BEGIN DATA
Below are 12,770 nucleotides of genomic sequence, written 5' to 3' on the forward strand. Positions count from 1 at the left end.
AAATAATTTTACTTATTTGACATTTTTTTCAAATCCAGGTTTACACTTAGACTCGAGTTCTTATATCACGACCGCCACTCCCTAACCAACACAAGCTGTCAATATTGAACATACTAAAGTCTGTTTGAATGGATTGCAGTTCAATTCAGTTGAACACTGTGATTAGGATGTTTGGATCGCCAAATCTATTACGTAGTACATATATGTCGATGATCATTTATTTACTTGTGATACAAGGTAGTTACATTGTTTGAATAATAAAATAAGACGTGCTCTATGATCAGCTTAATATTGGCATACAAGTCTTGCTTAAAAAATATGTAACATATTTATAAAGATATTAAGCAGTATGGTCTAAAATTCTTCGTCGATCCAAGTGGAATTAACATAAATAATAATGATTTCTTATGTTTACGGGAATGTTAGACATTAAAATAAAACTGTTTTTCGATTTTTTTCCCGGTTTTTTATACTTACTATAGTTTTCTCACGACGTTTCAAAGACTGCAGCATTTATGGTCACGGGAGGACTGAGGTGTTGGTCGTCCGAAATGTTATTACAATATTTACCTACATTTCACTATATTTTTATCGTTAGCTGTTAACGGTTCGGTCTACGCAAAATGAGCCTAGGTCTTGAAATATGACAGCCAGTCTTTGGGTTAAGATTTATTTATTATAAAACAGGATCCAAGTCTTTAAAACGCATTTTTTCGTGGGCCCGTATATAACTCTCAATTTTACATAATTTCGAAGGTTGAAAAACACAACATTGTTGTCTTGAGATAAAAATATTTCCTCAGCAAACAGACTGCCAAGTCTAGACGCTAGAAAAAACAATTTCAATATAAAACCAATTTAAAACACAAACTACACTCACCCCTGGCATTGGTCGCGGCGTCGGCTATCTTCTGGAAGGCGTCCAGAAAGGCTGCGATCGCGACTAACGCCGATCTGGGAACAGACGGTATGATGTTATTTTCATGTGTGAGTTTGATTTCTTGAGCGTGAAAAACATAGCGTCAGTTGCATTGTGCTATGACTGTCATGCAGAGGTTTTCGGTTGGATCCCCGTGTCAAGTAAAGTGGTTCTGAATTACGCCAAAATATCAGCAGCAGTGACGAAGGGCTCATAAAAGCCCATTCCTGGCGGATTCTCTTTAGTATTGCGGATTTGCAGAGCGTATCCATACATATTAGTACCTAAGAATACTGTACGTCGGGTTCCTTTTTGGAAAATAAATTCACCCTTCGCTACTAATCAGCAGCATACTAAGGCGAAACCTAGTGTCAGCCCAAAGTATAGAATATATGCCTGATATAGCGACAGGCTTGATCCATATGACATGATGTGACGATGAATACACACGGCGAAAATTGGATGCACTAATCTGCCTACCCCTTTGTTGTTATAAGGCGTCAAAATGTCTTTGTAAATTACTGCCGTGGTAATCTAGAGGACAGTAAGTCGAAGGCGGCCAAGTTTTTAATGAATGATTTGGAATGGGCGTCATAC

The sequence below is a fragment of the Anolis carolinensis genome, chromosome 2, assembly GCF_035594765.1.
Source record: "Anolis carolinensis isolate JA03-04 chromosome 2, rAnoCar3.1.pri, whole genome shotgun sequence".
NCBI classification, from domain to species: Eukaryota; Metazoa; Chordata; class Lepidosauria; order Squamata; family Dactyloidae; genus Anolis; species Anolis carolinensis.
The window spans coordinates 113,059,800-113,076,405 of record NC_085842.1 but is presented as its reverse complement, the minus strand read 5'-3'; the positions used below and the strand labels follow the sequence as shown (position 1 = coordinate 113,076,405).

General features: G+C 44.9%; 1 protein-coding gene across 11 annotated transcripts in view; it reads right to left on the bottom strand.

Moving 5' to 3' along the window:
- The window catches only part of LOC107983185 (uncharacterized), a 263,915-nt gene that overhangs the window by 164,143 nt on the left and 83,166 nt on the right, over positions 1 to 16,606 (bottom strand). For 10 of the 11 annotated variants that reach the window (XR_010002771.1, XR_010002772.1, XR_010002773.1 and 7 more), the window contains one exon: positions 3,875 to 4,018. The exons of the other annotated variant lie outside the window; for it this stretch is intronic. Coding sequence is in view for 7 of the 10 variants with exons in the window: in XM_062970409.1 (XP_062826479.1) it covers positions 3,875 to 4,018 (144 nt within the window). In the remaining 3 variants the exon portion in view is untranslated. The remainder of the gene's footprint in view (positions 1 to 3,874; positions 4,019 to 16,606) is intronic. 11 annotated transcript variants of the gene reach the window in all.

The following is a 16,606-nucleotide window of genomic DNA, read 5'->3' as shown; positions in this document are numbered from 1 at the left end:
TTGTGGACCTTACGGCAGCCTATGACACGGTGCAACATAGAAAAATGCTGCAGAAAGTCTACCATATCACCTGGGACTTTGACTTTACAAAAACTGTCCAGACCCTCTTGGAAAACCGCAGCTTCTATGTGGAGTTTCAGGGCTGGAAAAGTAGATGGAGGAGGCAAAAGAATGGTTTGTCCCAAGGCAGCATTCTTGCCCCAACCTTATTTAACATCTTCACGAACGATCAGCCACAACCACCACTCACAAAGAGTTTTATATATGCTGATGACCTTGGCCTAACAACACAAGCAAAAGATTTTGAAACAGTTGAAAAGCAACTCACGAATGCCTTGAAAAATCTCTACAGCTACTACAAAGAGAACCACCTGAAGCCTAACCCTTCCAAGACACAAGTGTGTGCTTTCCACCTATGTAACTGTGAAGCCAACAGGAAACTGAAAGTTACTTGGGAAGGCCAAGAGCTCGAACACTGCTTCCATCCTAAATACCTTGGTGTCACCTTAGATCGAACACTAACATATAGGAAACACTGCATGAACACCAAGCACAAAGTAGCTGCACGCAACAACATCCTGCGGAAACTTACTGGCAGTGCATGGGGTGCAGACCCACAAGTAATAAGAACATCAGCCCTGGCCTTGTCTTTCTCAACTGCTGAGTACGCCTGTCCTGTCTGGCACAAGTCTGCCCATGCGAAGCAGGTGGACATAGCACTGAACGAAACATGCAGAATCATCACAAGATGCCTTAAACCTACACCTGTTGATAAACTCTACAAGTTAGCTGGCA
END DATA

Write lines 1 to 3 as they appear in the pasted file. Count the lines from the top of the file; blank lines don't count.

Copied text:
Below are 12,770 nucleotides of genomic sequence, written 5' to 3' on the forward strand. Positions count from 1 at the left end.
AAATAATTTTACTTATTTGACATTTTTTTCAAATCCAGGTTTACACTTAGACTCGAGTTCTTATATCACGACCGCCACTCCCTAACCAACACAAGCTGTCAATATTGAACATACTAAAGTCTGTTTGAATGGATTGCAGTTCAATTCAGTTGAACACTGTGATTAGGATGTTTGGATCGCCAAATCTATTACGTAGTACATATATGTCGATGATCATTTATTTACTTGTGATACAAGGTAGTTACATTGTTTGAATAATAAAATAAGACGTGCTCTATGATCAGCTTAATATTGGCATACAAGTCTTGCTTAAAAAATATGTAACATATTTATAAAGATATTAAGCAGTATGGTCTAAAATTCTTCGTCGATCCAAGTGGAATTAACATAAATAATAATGATTTCTTATGTTTACGGGAATGTTAGACATTAAAATAAAACTGTTTTTCGATTTTTTTCCCGGTTTTTTATACTTACTATAGTTTTCTCACGACGTTTCAAAGACTGCAGCATTTATGGTCACGGGAGGACTGAGGTGTTGGTCGTCCGAAATGTTATTACAATATTTACCTACATTTCACTATATTTTTATCGTTAGCTGTTAACGGTTCGGTCTACGCAAAATGAGCCTAGGTCTTGAAATATGACAGCCAGTCTTTGGGTTAAGATTTATTTATTATAAAACAGGATCCAAGTCTTTAAAACGCATTTTTTCGTGGGCCCGTATATAACTCTCAATTTTACATAATTTCGAAGGTTGAAAAACACAACATTGTTGTCTTGAGATAAAAATATTTCCTCAGCAAACAGACTGCCAAGTCTAGACGCTAGAAAAAACAATTTCAATATAAAACCAATTTAAAACACAAACTACACTCACCCCTGGCATTGGTCGCGGCGTCGGCTATCTTCTGGAAGGCGTCCAGAAAGGCTGCGATCGCGACTAACGCCGATCTGGGAACAGACGGTATGATGTTATTTTCATGTGTGAGTTTGATTTCTTGAGCGTGAAAAACATAGCGTCAGTTGCATTGTGCTATGACTGTCATGCAGAGGTTTTCGGTTGGATCCCCGTGTCAAGTAAAGTGGTTCTGAATTACGCCAAAATATCAGCAGCAGTGACGAAGGGCTCATAAAAGCCCATTCCTGGCGGATTCTCTTTAGTATTGCGGATTTGCAGAGCGTATCCATACATATTAGTACCTAAGAATACTGTACGTCGGGTTCCTTTTTGGAAAATAAATTCACCCTTCGCTACTAATCAGCAGCATACTAAGGCGAAACCTAGTGTCAGCCCAAAGTATAGAATATATGCCTGATATAGCGACAGGCTTGATCCATATGACATGATGTGACGATGAATACACACGGCGAAAATTGGATGCACTAATCTGCCTACCCCTTTGTTGTTATAAGGCGTCAAAATGTCTTTGTAAATTACTGCCGTGGTAATCTAGAGGACAGTAAGTCGAAGGCGGCCAAGTTTTTAATGAATGATTTGGAATGGGCGTCATAC

The sequence below is a fragment of the Anolis carolinensis genome, chromosome 2, assembly GCF_035594765.1.